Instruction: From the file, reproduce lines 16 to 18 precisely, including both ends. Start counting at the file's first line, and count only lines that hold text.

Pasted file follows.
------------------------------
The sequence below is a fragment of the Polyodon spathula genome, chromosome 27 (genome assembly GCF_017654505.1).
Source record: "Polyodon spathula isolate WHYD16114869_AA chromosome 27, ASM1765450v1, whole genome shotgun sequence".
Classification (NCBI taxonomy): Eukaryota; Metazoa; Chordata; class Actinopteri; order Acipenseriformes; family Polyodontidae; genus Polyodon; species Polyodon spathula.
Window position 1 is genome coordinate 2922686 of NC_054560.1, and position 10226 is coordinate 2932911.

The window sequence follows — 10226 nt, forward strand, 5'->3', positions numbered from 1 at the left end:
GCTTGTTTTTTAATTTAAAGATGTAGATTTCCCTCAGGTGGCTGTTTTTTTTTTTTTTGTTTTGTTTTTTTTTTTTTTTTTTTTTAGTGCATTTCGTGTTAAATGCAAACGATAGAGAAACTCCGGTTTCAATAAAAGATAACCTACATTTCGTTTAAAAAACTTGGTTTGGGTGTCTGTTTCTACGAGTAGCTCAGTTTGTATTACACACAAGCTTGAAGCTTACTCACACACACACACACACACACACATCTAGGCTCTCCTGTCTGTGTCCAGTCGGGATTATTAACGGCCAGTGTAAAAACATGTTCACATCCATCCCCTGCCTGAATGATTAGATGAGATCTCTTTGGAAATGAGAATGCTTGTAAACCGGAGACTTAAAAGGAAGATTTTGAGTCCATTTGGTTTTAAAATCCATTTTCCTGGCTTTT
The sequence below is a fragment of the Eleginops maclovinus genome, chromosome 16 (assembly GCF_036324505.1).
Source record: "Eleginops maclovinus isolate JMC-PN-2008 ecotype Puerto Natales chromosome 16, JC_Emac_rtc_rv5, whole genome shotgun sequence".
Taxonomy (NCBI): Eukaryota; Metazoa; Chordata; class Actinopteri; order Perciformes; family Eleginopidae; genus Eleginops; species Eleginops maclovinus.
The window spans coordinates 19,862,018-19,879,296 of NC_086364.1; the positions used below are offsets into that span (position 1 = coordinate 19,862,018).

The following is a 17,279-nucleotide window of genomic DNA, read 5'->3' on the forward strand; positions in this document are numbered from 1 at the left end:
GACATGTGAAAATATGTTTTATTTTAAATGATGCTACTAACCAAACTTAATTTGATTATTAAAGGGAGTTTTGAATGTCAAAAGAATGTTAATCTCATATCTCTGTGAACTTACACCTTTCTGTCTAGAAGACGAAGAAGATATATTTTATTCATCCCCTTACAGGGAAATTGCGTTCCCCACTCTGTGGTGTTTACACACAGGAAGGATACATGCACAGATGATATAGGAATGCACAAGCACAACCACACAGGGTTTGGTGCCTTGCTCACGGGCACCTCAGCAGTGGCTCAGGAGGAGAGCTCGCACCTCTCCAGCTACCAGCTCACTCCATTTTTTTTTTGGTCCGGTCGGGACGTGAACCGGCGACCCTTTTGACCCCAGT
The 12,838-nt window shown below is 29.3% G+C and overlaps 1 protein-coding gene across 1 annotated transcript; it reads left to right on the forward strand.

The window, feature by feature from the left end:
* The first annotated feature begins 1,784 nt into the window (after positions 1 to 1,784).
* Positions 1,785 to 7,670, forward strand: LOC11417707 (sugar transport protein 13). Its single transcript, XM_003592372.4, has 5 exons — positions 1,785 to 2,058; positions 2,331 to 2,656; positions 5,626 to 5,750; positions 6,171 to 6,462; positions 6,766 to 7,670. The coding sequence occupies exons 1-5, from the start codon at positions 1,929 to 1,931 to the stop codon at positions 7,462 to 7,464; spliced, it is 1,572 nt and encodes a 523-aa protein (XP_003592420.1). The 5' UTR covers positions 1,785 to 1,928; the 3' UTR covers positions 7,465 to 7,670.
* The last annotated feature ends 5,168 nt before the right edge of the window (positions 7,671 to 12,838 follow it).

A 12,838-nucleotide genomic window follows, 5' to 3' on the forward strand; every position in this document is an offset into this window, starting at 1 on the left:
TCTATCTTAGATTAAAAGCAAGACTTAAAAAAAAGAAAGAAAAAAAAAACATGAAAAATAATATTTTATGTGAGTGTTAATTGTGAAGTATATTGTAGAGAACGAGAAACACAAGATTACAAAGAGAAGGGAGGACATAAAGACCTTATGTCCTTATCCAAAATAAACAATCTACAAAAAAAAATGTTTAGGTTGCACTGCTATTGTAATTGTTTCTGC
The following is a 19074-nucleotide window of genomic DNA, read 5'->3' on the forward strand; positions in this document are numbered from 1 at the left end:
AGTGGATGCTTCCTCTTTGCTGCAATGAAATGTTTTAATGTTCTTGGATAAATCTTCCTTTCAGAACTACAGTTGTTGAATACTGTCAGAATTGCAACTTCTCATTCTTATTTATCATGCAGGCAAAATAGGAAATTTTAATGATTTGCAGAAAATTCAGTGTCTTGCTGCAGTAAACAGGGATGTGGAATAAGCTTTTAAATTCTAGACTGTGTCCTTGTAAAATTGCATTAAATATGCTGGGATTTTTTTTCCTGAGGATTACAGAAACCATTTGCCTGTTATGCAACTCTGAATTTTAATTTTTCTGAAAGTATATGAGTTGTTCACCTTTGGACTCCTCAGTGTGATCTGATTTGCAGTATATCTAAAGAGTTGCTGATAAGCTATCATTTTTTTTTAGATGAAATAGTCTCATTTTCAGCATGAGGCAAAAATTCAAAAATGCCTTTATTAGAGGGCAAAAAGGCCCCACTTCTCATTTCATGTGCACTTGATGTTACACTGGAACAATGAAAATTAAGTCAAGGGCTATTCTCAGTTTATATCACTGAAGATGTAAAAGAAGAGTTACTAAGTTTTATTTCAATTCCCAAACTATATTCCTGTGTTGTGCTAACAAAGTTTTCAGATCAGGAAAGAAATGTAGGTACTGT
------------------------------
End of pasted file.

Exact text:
* Positions 1,785 to 7,670, forward strand: LOC11417707 (sugar transport protein 13). Its single transcript, XM_003592372.4, has 5 exons — positions 1,785 to 2,058; positions 2,331 to 2,656; positions 5,626 to 5,750; positions 6,171 to 6,462; positions 6,766 to 7,670. The coding sequence occupies exons 1-5, from the start codon at positions 1,929 to 1,931 to the stop codon at positions 7,462 to 7,464; spliced, it is 1,572 nt and encodes a 523-aa protein (XP_003592420.1). The 5' UTR covers positions 1,785 to 1,928; the 3' UTR covers positions 7,465 to 7,670.
* The last annotated feature ends 5,168 nt before the right edge of the window (positions 7,671 to 12,838 follow it).

A 12,838-nucleotide genomic window follows, 5' to 3' on the forward strand; every position in this document is an offset into this window, starting at 1 on the left: